- Jaiswal R, Bharambe J, Patel N, Alpa D, Kothari DC, Miotello A. Copper and nitrogen co-doped TiO2 photocatalyst with enhanced optical absorption and catalytic activity. Appl Catal B Environ. 2015;168–169:333–41.View ArticleGoogle Scholar
- Wu Q, Krol RVD. Selective photoreduction of nitric oxide to nitrogen by nanostructured TiO2 photocatalysts: role of oxygen vacancies and iron dopant. J Am Chem Soc. 2012;134:9369–75.View ArticleGoogle Scholar
- Zhang K, Wang XD, Guo XL, He TO, Feng YM. Preparation of highly visible light active Fe-N co-doped mesoporous TiO2 photocatalyst by fast sol–gel method. J Nanopart Res. 2014;16:1–9.View ArticleGoogle Scholar
- Kim TH, Rodríguez-González V, Gyawali G, Cho SH, Sekino T, Lee SW. Synthesis of solar light responsive Fe, N co-doped TiO2 photocatalyst by sonochemical method. Catal Today. 2013;212:75–80.View ArticleGoogle Scholar
- Chen L, He BY, He S, Wang TJ, Su CL, Jin Y. Fe-Ti oxide nano-adsorbent synthesized by co-precipitation for fluoride removal from drinking water and its adsorption mechanism. Powder Technol. 2012;228:3–8.View ArticleGoogle Scholar
- Safari M, Talebi R, Rostami MH, Nikazar M, Dadvar M. Synthesis of iron-doped TiO2 for degradation of reactive orange 16. J Environ Heal Sci. 2014;12:1–8.View ArticleGoogle Scholar
- Khalilzadeh A, Fatemi S. Modification of nano-TiO2 by doping with nitrogen and fluorine and study acetaldehyde removal under visible light irradiation. Clean Technol Envir. 2014;16:629–36.View ArticleGoogle Scholar
- Liu WX, Jiang P, Shao WN, Zhang J, Cao WB. A novel approach for the synthesis of visible-light-active nanocrystalline N-doped TiO2 photocatalytic hydrosol. Solid State Sci. 2014;33:45–8.View ArticleGoogle Scholar
- Huang BS, Wey MY. Characterization of N-doped TiO2 nanoparticles supported on SrTiO3 via a sol–gel process. J Nanopart Res. 2014;16:1–8.Google Scholar
- Su YL, Xiao YT, Li Y, Du YX, Zhang YL. Preparation, photocatalytic performance and electronic structures of visible-light-driven Fe-N-codoped TiO2 nanoparticles. Mater Chem Phy. 2011;126:761–8.View ArticleGoogle Scholar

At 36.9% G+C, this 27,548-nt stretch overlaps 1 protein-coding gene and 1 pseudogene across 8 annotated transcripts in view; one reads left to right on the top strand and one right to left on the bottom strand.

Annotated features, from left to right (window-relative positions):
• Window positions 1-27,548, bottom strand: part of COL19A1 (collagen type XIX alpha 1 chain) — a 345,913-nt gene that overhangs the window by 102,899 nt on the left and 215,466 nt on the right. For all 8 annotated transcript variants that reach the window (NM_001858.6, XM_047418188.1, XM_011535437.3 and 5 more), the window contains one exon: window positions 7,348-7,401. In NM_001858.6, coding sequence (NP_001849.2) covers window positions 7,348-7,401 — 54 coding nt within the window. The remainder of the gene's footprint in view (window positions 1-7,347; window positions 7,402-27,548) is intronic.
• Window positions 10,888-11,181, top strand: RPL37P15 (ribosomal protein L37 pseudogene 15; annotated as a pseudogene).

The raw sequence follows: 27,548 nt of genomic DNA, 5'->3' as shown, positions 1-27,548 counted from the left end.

- Li X, Chen ZM, Shi YC, Liu YY. Preparation of N, Fe co-doped TiO2 with visible light response. Powder Technol. 2011;207:165–9.View ArticleGoogle Scholar
- Yang Y, Wang GZ, Deng Q, Ng DHL, Zhao HJ. Microwave-assisted fabrication of nanoparticulate TiO2 microspheres for synergistic photocatalytic removal of Cr (VI) and methyl orange. ACS Appl Mater Inter. 2014;6:3008–15.View ArticleGoogle Scholar
- Tian F, Wu ZS, Chen QY, Yan YJ, Cravotto G, Wu ZL. Microwave-induced crystallization of AC/TiO2 for improving the performance of rhodamine B dye degradation. Appl Surf Sci. 2015;351:104–12.View ArticleGoogle Scholar
- Xiao XM, Tian F, Yan YJ, Wu ZS. Adsorption behavior of pyrene from onto coal-based activated carbons prepared by microwave activation. J Shihezi Univ. 2014;32:485–90.Google Scholar
- Lv K, Yu JG, Deng KJ, Li XH, Li M. Effect of phase structures on the formation rate of hydroxyl radicals on the surface of TiO2. J Phys Chem Solids. 2010;71:519–22.View ArticleGoogle Scholar
- Teng F, Zhang GZ, Wang YQ, Gao CT, Chen LL, Zhang P, et al. The role of carbon in the photocatalytic reaction of carbon/TiO2 photocatalysts. Appl Surf Sci. 2014;320:703–9.View ArticleGoogle Scholar
- Kuo CY, Yang YH. Exploring the photodegradation of bisphenol A in a sunlight/immobilized N-TiO2 system. Pol J Environ Stud. 2014;23:379–84.Google Scholar
- Hu SZ, Li FY, Fan ZP, Chang CC. Enhanced photocatalytic activity and stability of nano-scaled TiO2 co-doped with N and Fe. Appl Surf Sci. 2011;258:182–8.View ArticleGoogle Scholar
- Asahi R, Morikawa T, Ohwaki T, Aoki K, Taga Y. Visible-light photocatalysis in nitrogen-doped titanium oxides. Sci Magazine. 2001;293:269–71.Google Scholar
- Lee H, Kang M. Synthesis of N-doped TiO2 particles from aquaethylenediaminetitanium (IV) hydroxide complex and their optical properties on dye-sensitized solar cells. J Sol-Gel Sci Technol. 2014;69:25–337.Google Scholar
- Xing M, Zhang J, Chen F. New approaches to prepare nitrogen-doped TiO2 photocatalysts and study on their photocatalytic activities in visible light. Appl Catal B Environ. 2009;89:563–9.View ArticleGoogle Scholar